Addressing Indigenous Governance

by Jeremy Loudenback

On Thursday September 12, University of Washington scholar Laura Evans brings attention to a rarely visited governance issue: the role of indigenous governments interfacing with federal, state, and local government . In the face of meager budgets and strikingly low incomes for many communities, some Native American tribal governments in the United States have sought a “government-to-government” designation from federal and state entities, an approach that gives tribal governments a unique set of advantages and trade offs in dealing with American political institutions and intergovernmental politics.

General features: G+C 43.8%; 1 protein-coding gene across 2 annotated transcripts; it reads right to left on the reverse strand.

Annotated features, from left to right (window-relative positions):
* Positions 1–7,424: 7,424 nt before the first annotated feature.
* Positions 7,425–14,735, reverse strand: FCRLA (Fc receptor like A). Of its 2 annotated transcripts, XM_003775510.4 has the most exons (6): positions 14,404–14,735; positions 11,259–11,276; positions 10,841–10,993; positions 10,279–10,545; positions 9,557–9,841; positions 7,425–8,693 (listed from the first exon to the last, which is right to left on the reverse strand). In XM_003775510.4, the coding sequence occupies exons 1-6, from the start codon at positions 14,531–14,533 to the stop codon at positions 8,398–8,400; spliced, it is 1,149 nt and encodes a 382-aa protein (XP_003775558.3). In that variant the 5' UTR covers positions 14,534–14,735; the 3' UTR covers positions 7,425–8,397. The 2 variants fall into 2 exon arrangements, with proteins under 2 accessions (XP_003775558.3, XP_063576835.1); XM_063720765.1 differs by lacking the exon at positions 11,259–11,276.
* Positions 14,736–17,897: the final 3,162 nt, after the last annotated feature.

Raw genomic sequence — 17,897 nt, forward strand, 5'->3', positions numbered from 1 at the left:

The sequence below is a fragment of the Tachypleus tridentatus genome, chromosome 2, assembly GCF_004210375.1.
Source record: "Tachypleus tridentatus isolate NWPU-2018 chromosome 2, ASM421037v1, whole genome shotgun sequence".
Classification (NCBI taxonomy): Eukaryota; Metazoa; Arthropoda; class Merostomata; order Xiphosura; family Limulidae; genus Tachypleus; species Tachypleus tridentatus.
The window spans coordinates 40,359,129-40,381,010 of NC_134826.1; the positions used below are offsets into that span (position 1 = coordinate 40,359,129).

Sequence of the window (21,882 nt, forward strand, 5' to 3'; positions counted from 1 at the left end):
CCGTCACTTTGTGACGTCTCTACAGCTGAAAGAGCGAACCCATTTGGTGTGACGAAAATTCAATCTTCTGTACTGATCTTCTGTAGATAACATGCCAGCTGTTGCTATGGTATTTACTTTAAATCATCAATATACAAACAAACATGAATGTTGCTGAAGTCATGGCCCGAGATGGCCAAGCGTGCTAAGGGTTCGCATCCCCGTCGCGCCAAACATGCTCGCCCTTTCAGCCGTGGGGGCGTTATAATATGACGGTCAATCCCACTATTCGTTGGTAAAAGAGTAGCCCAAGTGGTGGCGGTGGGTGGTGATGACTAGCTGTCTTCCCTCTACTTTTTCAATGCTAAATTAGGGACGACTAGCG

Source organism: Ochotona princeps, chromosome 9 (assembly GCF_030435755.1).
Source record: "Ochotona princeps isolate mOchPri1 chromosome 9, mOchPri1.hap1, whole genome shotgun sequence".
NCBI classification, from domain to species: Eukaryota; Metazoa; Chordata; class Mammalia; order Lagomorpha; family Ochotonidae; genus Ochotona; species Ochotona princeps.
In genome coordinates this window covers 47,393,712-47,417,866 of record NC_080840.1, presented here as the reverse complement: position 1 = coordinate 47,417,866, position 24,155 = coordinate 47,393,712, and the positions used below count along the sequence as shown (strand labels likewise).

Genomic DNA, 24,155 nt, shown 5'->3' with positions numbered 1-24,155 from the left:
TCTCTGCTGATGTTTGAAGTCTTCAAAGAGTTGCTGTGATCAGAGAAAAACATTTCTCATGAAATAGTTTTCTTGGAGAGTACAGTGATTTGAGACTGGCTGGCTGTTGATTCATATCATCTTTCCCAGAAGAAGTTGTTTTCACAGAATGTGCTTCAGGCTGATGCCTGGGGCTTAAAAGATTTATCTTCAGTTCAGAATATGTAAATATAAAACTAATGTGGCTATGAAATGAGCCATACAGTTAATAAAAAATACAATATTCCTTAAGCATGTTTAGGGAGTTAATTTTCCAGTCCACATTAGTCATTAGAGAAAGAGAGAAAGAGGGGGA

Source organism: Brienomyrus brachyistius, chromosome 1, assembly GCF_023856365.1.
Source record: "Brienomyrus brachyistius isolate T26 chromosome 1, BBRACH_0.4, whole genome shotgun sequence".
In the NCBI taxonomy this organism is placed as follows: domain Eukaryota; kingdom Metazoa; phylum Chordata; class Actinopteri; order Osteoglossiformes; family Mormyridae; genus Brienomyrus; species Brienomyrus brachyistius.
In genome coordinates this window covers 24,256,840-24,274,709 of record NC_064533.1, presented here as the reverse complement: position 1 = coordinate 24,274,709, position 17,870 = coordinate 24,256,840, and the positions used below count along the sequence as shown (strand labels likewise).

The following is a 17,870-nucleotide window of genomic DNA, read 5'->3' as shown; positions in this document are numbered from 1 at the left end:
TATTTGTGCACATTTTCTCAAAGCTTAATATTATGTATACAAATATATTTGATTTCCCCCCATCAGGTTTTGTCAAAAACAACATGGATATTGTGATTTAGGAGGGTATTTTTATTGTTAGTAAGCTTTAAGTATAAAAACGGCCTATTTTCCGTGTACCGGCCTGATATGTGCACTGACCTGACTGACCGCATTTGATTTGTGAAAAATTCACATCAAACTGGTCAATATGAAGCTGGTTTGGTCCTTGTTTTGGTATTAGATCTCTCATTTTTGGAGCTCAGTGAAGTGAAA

In her talk, “Government to Government?: Understanding State-Indigenous Relations in the US, Australia, Canada, and New Zealand,” Evans will address some of the effects of the complicated “government-to-government” status and examine how Native American strategies of negotiation, interaction, and collaboration are impacted by this type of relationship. She will also look at countries with substantial indigenous populations to see how different native communities use diverse strategies to engage with political institutions and obtain power in federal systems.

The lunchtime talk starts at 12:00 at?Ralph and Goldy Lewis Hall (RGL)?308 on the University Park Campus.